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Artificial Intelligence Shows Its Hand

PITTSBURGH—Dong Kim is one of the best poker players in the world, but he has never played against an opponent quite like the one he just faced here.

The player bluffed brilliantly, never got tired or frustrated and, over the course of a nearly-three-week tournament last month, only got better.

“In the midst of it, I was really stressed out,” said Mr. Kim, 28 years old. “I’m not used to losing.”

Libratus, an artificial intelligence program developed by Carnegie Mellon University, handily beat Mr. Kim and three other top players in Heads-up, No-Limit Texas Hold’em, winning by a total of $1.7 million in chips.

Noam Brown, at center, a computer science Ph.D student, helps Daniel McAulay, a professional poker player, at the start of a tournament at Rivers Casino in Pittsburgh, on Jan. 11, 2017. Human poker players challenged an artificial- intelligence computer program developed at Carnegie Mellon University that uses algorithms to make decisions based on ‘imperfect information.’ PHOTO: ANDREW RUSH/ASSOCIATED PRESS

The creator of Libratus, Tuomas Sandholm, professor of computer science at the school, called the 20-day tournament a “once-in-a-lifetime event” for artificial intelligence, and another step toward applying AI to business negotiations, military strategy, medical-treatment planning, cyber-security and other areas.

Prof. Sandholm said Libratus’s victory was statistically significant and not a matter of luck. “I thought we had a 50-50 shot, but to have such a huge victory I would have never guessed,” Prof. Sandholm said. “We have proven that the best AI is better than the best humans.”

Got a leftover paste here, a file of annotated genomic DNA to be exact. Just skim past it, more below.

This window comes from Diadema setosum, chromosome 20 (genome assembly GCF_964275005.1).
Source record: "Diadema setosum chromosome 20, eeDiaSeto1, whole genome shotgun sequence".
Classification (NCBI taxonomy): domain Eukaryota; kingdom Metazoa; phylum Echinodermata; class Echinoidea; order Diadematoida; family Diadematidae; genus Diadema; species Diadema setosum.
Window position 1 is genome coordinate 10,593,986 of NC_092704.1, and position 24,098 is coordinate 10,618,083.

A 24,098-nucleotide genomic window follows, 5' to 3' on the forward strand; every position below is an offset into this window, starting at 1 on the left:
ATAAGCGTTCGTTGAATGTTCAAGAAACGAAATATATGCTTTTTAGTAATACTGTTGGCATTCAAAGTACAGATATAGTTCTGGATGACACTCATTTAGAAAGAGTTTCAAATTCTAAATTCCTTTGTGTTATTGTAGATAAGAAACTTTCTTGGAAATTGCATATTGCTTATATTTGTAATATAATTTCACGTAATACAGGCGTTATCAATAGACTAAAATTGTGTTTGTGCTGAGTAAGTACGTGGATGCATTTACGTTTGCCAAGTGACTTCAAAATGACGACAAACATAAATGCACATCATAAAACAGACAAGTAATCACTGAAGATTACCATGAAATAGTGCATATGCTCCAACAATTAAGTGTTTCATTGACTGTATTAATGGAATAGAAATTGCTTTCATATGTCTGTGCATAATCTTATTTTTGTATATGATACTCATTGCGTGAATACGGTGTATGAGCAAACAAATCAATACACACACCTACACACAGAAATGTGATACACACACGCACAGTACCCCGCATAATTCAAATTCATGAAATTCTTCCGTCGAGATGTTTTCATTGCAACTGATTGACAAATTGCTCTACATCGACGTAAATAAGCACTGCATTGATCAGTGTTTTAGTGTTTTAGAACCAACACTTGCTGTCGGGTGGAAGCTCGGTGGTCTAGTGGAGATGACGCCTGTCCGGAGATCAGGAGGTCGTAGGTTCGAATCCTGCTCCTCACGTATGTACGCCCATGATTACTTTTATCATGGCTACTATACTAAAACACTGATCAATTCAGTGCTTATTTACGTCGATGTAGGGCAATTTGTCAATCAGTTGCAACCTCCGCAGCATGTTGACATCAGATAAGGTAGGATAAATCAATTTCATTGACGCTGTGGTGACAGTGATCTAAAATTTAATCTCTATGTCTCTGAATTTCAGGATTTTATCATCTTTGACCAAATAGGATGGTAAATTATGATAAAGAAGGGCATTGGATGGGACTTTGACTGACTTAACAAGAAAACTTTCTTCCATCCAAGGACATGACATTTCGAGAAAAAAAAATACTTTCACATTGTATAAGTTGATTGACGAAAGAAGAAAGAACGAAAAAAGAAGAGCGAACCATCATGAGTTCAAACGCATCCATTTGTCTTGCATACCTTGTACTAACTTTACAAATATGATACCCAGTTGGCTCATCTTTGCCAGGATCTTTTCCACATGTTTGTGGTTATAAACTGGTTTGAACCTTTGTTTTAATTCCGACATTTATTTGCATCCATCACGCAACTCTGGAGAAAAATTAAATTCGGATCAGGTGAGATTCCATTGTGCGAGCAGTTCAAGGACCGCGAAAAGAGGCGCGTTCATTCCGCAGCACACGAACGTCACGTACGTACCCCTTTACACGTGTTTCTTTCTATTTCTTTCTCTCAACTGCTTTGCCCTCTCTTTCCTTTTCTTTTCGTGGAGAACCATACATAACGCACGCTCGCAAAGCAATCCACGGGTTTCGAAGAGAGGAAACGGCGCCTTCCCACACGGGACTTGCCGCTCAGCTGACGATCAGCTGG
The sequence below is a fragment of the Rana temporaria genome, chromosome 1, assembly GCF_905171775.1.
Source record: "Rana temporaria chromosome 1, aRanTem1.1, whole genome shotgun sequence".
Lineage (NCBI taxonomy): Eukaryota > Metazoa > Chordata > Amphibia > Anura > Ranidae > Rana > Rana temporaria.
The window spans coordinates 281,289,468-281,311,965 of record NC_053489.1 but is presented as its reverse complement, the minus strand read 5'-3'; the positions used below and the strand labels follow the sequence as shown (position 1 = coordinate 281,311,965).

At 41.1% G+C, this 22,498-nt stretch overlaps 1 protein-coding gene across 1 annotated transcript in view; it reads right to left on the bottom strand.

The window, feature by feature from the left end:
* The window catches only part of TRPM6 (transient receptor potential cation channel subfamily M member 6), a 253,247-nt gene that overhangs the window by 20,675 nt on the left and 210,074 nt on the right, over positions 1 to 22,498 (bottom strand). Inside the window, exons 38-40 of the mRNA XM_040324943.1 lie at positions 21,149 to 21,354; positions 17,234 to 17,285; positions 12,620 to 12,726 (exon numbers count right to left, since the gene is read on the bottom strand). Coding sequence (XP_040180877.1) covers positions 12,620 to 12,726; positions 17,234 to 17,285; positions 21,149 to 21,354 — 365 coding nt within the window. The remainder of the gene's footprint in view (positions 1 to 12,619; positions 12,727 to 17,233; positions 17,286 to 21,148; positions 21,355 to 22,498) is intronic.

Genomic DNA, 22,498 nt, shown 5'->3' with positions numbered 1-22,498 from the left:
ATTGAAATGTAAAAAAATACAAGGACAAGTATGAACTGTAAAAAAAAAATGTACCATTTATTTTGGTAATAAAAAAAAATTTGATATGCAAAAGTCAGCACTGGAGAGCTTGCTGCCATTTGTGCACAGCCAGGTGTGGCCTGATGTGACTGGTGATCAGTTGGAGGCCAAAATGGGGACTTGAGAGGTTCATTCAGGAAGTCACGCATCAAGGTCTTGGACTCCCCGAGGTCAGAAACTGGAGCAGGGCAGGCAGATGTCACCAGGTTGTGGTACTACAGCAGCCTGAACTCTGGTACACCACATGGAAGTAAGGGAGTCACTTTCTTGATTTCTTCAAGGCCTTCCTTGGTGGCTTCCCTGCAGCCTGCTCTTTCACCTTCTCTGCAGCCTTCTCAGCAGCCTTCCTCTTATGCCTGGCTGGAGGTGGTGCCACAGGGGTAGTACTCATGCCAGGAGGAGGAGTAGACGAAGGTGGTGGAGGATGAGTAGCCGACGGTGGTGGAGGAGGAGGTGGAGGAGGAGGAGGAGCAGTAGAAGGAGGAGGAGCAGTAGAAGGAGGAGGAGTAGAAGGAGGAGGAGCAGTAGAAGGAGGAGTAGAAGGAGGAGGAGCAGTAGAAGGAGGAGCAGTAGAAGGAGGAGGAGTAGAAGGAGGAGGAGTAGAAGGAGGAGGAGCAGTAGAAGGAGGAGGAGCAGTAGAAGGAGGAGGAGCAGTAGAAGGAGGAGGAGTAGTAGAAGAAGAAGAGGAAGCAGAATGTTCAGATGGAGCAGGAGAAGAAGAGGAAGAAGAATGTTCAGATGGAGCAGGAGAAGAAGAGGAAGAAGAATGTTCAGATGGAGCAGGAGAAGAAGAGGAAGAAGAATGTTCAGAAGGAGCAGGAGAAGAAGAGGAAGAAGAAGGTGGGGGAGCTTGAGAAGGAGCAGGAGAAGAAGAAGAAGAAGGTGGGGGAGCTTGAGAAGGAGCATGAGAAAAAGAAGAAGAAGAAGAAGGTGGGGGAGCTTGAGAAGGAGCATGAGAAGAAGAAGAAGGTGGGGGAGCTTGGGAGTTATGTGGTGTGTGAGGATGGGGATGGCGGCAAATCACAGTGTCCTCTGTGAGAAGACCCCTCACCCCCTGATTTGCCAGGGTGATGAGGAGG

Texas Hold’em has been an elusive goal for AI. Unlike chess, Othello or other games in which all of the information needed to make decisions is out in the open, the face-down cards in Texas Hold’em require poker players to make decisions based on “imperfect information.” The “no limit” version of the game, in which players can bet or raise up to all their chips, is more complex than the limit version.

There are an astronomical number of potential situations in Head’s-Up No-Limit Texas Hold’em, namely 10 to the 160th power. That’s a 1 followed by 160 zeroes.

During the tournament, the four professionals each played two games simultaneously on computer screens in the poker room at the Rivers Casino. The AI program played them one-on-one over a total of 120,000 hands, or roughly 1,500 hands per player each day; winning was tracked in chips, not games. In-person attendance was often sparse, but thousands tuned in to watch from 151 countries on Twitch, a video platform for gamers.

Libratus won chips worth between $85,000 and $888,000 from each player, Mr. Sandholm said, partly because its algorithms plugged holes in strategies that the professionals were initially able to exploit. The program got smarter as play went on. That includes its ability to bluff, which Mr. Sandholm said has more to do with math than with psychology.

It also didn’t need sleep.

Mr. Kim, who divides his time between Vancouver and South Korea, said sleep was sometimes in short supply as he and the other players met into the evening trying to figure out strategies on how to beat the machine.

Mr. Kim was the top human player, and walked away with $74,500 of a $200,000 purse. The chips won by Libratus were effectively play money.

Mr. Kim said he thinks AI will ultimately help humans, though it might make some jobs obsolete, including possibly his own.

“I’m like one of the best in the world in ’Head’s-Up, No-Limit,’ ” he said. “But it’s saying that there’s a process better than me that I cannot beat.”

Prof. Sandholm is more optimistic. He said AI that he created has been running a nationwide kidney-exchange program since 2010 and saved hundreds of lives.

“When people talk about Terminator robots that have their own ideas and don’t obey human commands, there’s no accountability to have to be realistic,” he said.

“One thing I feel very strongly about,” he added, “is that AI is going to improve the lives of people and companies by way more than it’s going to hurt them.”